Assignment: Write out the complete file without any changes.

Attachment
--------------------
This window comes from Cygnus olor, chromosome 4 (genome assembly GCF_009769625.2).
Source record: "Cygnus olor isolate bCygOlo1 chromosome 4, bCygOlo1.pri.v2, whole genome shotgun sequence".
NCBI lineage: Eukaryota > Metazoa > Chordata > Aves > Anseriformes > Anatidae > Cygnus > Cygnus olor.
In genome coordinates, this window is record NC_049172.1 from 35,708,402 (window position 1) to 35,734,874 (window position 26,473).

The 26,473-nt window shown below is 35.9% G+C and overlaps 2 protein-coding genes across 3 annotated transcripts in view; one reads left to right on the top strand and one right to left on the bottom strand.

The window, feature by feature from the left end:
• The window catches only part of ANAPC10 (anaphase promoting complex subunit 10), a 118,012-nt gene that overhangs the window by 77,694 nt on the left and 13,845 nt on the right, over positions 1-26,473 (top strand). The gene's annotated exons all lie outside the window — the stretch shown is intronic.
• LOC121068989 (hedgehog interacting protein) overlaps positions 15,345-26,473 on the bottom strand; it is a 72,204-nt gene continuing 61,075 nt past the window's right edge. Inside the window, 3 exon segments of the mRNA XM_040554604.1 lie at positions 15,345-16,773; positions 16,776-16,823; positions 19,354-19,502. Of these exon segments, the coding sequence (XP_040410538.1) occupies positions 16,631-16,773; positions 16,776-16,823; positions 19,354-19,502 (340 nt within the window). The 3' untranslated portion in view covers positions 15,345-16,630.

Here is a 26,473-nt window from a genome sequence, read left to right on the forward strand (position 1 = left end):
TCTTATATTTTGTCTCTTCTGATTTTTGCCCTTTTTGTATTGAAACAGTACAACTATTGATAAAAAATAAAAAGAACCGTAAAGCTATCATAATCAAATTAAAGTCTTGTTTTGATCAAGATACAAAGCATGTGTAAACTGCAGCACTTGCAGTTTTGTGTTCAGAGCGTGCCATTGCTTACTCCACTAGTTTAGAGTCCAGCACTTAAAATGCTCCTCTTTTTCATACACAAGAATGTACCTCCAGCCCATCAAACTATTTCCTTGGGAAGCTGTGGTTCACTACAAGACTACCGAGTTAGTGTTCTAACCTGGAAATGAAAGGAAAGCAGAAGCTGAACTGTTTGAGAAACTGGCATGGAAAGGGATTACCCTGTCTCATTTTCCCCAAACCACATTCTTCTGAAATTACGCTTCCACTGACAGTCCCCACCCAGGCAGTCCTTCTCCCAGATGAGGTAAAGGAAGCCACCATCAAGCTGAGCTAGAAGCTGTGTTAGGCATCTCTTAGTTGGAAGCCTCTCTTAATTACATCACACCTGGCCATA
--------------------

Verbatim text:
This window comes from Cygnus olor, chromosome 4 (genome assembly GCF_009769625.2).
Source record: "Cygnus olor isolate bCygOlo1 chromosome 4, bCygOlo1.pri.v2, whole genome shotgun sequence".
NCBI lineage: Eukaryota > Metazoa > Chordata > Aves > Anseriformes > Anatidae > Cygnus > Cygnus olor.
In genome coordinates, this window is record NC_049172.1 from 35,708,402 (window position 1) to 35,734,874 (window position 26,473).

The 26,473-nt window shown below is 35.9% G+C and overlaps 2 protein-coding genes across 3 annotated transcripts in view; one reads left to right on the top strand and one right to left on the bottom strand.

The window, feature by feature from the left end:
• The window catches only part of ANAPC10 (anaphase promoting complex subunit 10), a 118,012-nt gene that overhangs the window by 77,694 nt on the left and 13,845 nt on the right, over positions 1-26,473 (top strand). The gene's annotated exons all lie outside the window — the stretch shown is intronic.
• LOC121068989 (hedgehog interacting protein) overlaps positions 15,345-26,473 on the bottom strand; it is a 72,204-nt gene continuing 61,075 nt past the window's right edge. Inside the window, 3 exon segments of the mRNA XM_040554604.1 lie at positions 15,345-16,773; positions 16,776-16,823; positions 19,354-19,502. Of these exon segments, the coding sequence (XP_040410538.1) occupies positions 16,631-16,773; positions 16,776-16,823; positions 19,354-19,502 (340 nt within the window). The 3' untranslated portion in view covers positions 15,345-16,630.

Here is a 26,473-nt window from a genome sequence, read left to right on the forward strand (position 1 = left end):
TCTTATATTTTGTCTCTTCTGATTTTTGCCCTTTTTGTATTGAAACAGTACAACTATTGATAAAAAATAAAAAGAACCGTAAAGCTATCATAATCAAATTAAAGTCTTGTTTTGATCAAGATACAAAGCATGTGTAAACTGCAGCACTTGCAGTTTTGTGTTCAGAGCGTGCCATTGCTTACTCCACTAGTTTAGAGTCCAGCACTTAAAATGCTCCTCTTTTTCATACACAAGAATGTACCTCCAGCCCATCAAACTATTTCCTTGGGAAGCTGTGGTTCACTACAAGACTACCGAGTTAGTGTTCTAACCTGGAAATGAAAGGAAAGCAGAAGCTGAACTGTTTGAGAAACTGGCATGGAAAGGGATTACCCTGTCTCATTTTCCCCAAACCACATTCTTCTGAAATTACGCTTCCACTGACAGTCCCCACCCAGGCAGTCCTTCTCCCAGATGAGGTAAAGGAAGCCACCATCAAGCTGAGCTAGAAGCTGTGTTAGGCATCTCTTAGTTGGAAGCCTCTCTTAATTACATCACACCTGGCCATA